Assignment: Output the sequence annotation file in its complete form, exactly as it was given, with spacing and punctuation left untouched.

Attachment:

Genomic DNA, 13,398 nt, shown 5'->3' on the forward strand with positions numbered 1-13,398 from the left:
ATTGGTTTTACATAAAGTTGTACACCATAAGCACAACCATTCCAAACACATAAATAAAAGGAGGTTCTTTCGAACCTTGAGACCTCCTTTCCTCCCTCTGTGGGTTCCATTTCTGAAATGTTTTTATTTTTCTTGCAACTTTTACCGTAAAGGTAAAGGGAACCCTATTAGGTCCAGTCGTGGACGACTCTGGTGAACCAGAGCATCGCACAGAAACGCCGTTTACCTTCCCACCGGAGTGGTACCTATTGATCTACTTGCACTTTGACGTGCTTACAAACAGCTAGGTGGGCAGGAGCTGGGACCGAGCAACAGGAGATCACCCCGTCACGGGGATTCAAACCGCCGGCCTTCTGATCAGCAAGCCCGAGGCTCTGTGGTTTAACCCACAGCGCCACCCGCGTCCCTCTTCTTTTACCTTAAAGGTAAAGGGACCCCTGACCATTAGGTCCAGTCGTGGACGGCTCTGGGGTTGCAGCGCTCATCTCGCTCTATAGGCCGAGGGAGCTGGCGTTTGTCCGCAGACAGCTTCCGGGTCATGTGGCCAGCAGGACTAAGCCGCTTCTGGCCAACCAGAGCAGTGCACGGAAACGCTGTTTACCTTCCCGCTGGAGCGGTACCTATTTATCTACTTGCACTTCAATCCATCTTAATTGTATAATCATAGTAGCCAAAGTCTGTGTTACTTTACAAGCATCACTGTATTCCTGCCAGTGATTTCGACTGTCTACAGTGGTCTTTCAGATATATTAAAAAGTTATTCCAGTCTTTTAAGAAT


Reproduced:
Genomic DNA, 13,398 nt, shown 5'->3' on the forward strand with positions numbered 1-13,398 from the left:
ATTGGTTTTACATAAAGTTGTACACCATAAGCACAACCATTCCAAACACATAAATAAAAGGAGGTTCTTTCGAACCTTGAGACCTCCTTTCCTCCCTCTGTGGGTTCCATTTCTGAAATGTTTTTATTTTTCTTGCAACTTTTACCGTAAAGGTAAAGGGAACCCTATTAGGTCCAGTCGTGGACGACTCTGGTGAACCAGAGCATCGCACAGAAACGCCGTTTACCTTCCCACCGGAGTGGTACCTATTGATCTACTTGCACTTTGACGTGCTTACAAACAGCTAGGTGGGCAGGAGCTGGGACCGAGCAACAGGAGATCACCCCGTCACGGGGATTCAAACCGCCGGCCTTCTGATCAGCAAGCCCGAGGCTCTGTGGTTTAACCCACAGCGCCACCCGCGTCCCTCTTCTTTTACCTTAAAGGTAAAGGGACCCCTGACCATTAGGTCCAGTCGTGGACGGCTCTGGGGTTGCAGCGCTCATCTCGCTCTATAGGCCGAGGGAGCTGGCGTTTGTCCGCAGACAGCTTCCGGGTCATGTGGCCAGCAGGACTAAGCCGCTTCTGGCCAACCAGAGCAGTGCACGGAAACGCTGTTTACCTTCCCGCTGGAGCGGTACCTATTTATCTACTTGCACTTCAATCCATCTTAATTGTATAATCATAGTAGCCAAAGTCTGTGTTACTTTACAAGCATCACTGTATTCCTGCCAGTGATTTCGACTGTCTACAGTGGTCTTTCAGATATATTAAAAAGTTATTCCAGTCTTTTAAGAAT